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Judicial appointments are too vital for a hit-and-trial method, says SC

A five-judge Bench led by Justice J.S. Khehar chided the government, even as the latter urged that the hit-and-trial method was part of democratic form of governance, the Constitution and federalism.

A five-judge Bench led by Justice J.S. Khehar chided the government, even as the latter urged that the hit-and-trial method was part of democratic form of governance, the Constitution and federalism.  

Objecting to the Centre’s argument that the National Judicial Appointments Commission should be given a chance under the ‘hit-and-trial’ method, the Supreme Court said the appointment of judges to the highest courts cannot be left to vagaries of chance or at the mercy of divine powers.

A five-judge Bench led by Justice J.S. Khehar chided the government, even as the latter urged that the hit-and-trial method was part of democratic form of governance, the Constitution and federalism.

“The only problem is that we can’t leave it to God; otherwise downslide would be so tremendous that we would not be able to get it back. It can’t be hit-and-trial method,” Justice Khehar responded.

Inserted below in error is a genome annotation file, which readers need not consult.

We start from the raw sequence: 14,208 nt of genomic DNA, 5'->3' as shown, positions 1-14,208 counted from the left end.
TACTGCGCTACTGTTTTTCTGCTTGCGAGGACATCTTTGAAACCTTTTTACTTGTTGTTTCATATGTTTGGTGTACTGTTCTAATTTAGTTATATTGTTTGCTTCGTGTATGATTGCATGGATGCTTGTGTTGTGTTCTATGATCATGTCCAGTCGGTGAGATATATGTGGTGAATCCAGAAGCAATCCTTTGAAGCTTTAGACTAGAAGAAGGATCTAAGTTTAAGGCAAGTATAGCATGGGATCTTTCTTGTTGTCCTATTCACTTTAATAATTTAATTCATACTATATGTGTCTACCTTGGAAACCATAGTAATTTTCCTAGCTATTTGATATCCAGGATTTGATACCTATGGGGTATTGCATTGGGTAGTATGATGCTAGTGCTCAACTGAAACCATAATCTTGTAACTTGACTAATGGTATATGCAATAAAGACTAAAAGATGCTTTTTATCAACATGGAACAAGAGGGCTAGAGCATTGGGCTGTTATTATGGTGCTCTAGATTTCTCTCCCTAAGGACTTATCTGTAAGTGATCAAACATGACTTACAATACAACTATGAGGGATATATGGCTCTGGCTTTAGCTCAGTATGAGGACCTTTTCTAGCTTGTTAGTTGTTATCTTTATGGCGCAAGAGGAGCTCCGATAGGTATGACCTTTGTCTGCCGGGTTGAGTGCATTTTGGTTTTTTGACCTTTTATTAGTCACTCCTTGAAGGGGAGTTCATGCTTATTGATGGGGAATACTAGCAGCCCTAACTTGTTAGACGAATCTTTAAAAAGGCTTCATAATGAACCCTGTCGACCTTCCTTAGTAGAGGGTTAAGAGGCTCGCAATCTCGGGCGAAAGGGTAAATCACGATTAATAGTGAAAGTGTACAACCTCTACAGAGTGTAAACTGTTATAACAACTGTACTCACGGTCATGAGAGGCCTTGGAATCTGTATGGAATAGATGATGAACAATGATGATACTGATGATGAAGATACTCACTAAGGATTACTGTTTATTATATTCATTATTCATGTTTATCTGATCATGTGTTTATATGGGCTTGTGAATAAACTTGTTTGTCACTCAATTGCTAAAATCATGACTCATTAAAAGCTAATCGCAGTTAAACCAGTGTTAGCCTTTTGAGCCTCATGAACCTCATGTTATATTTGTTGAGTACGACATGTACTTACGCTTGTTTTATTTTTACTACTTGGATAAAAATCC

“You have to be reasonably sure; otherwise it would be disastrous. If you are so sure about the new system, say that it is damn good model, it is the great system. Don’t use phrase like hit-and-trial,” the Bench observed.

Attorney-General Mukul Rohatgi then submitted that Parliament could have used the opportunity to revert to the “original” form of judicial appointments when the highest judiciary was relegated to the position of a consultant for the government in recommending judges for appointments to the Supreme Court and the High Courts.

‘Broad-based system’

Instead, Mr. Rohatgi said Parliament opted for a broad-based system of judicial appointments to keep in tab with the changing times.

“The NJAC is a wholesome mechanism in which the voice of the people plays a part in the judicial appointments. NJAC exudes public confidence,” Mr. Rohatgi said.

The Bench asked Mr. Rohatgi to hand over a list of bad appointments of judges made by the Supreme Court Collegium during the last two decades. Mr. Rohatgi, however, responded that there were very few cases since 1993 — five out of around 100 where the government objected to the names recommended by the collegium.

The hearing will resume on Wednesday.

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Printable version | Aug 13, 2020 2:58:26 AM | https://www.thehindu.com/news/national/judicial-appointments-are-too-vital-for-a-hitandtrial-method-says-sc/article7299307.ece

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